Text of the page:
Home Lifestyle Travel and Tourism How Covid-19 is Bleeding African Tourism
Travel and Tourism - October 6, 2020

How Covid-19 is Bleeding African Tourism

Africa’s Game Reserves, Parks, Beaches and Historic sites that attracted a large number of foreign tourists before the COVID-19 pandemic are in trouble – the type that may take long before they recover from.

The pandemic has put businesses all over the world on their toes, forcing many to devise other means to sustain cash flow while some have had to lay off a chunk of their staff to survive.

Africa’s recreational industry and the aviation sector are the most affected by the month-long Covid-19 lockdown that confined everyone to their homes. Even as many African nations have eased the lockdown, most safari tourism businesses, a multibillion-dollar sector, on the continent are still under locks and keys.

Like others, Somkhanda, a community-owned “Big 5” Game Reserve in South Africa has pivoted to meat selling as it now faces a loss of up to 90 percent of its revenues.

The reserve had in the past sold its meat, albeit cheaply, or sometimes they are given away to reduce the population of its animals every year – depending on the weather condition and the availability of pasture needed to nurture wildlife. This was done as a stock management strategy.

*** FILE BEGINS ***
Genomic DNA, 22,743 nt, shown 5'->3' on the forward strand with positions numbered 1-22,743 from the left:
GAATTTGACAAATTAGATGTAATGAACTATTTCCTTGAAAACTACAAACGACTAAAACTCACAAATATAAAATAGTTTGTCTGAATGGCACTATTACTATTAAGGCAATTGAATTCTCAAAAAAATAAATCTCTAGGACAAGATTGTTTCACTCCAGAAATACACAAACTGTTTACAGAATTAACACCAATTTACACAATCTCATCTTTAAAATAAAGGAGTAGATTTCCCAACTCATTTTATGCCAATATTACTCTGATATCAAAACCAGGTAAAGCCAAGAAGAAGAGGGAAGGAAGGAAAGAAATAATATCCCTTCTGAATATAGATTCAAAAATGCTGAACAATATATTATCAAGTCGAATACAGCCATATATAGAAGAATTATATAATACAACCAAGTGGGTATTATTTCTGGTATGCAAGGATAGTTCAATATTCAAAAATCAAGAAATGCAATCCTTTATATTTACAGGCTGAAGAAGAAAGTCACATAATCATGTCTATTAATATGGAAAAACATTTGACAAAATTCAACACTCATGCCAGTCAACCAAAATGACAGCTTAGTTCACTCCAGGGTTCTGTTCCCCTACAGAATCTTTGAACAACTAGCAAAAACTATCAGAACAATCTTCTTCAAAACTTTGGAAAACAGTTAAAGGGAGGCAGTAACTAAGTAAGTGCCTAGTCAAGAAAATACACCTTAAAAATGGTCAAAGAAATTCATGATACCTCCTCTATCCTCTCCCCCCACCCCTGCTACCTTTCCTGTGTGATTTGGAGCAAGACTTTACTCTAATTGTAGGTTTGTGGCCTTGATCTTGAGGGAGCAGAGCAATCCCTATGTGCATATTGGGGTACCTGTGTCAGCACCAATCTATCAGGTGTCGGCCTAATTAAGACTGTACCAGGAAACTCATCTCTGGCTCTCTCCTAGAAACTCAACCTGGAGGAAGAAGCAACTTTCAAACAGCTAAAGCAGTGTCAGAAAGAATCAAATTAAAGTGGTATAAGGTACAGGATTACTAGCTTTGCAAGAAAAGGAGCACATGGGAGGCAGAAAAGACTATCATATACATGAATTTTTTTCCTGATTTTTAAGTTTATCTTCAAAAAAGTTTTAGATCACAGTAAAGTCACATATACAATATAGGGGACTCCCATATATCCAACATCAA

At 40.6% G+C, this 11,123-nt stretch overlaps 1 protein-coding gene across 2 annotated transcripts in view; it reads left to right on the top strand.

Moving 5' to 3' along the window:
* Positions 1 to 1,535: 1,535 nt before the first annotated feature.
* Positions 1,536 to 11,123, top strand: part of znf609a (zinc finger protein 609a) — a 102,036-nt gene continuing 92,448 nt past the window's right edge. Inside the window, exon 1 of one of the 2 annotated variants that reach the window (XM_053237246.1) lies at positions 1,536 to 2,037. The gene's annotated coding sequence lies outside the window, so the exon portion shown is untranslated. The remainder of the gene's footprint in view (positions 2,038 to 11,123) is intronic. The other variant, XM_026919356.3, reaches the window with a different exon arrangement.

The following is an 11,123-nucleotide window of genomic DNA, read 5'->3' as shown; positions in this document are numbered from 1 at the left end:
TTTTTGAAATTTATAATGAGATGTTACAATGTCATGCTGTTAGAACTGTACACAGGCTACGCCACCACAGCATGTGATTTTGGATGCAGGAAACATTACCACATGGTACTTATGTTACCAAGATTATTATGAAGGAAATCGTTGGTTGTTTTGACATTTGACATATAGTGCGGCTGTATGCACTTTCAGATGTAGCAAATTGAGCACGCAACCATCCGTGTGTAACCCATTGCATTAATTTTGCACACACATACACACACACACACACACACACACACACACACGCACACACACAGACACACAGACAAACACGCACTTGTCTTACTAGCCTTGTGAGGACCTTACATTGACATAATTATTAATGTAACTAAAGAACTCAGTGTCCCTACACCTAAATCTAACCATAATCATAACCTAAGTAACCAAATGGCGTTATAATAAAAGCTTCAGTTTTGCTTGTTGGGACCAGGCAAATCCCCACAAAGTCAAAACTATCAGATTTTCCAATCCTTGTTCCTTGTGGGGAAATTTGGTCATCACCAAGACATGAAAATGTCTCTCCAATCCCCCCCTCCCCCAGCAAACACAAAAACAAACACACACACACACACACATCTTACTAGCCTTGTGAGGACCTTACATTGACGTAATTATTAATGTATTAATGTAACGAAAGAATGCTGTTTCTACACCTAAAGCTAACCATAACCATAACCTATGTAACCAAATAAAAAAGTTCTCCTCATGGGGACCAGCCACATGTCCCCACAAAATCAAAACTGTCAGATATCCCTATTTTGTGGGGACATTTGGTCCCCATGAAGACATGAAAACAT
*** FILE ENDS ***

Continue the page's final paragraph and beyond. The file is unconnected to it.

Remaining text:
“During dry winter months when water and nutrition for game were reduced, sustainably harvesting Somkhanda’s game numbers helped to protect the remaining animals from starvation,” said Meiring Prinsloo, the game reserve’s manager.

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Now, the pandemic has forced the company into commercial meat marketing. The game reserve, which before Covid-19 was said to be sought-after for restaurants and foreign tourists, is now raking in about USD 2,875 to USD 5,730 monthly from the commercial sale of meat.

“Instead of culling and just giving that meat away or selling it at a very low price locally, we tried to market it. We would rather have the doors open,” said Roelie Kloppers, Chief Executive at the Wildlands, a co-manager of the reserve in the heart of northern Zululand.

Read the rest of the story in the latest edition of our digital magazine here: Find it on pages 72 & 73.

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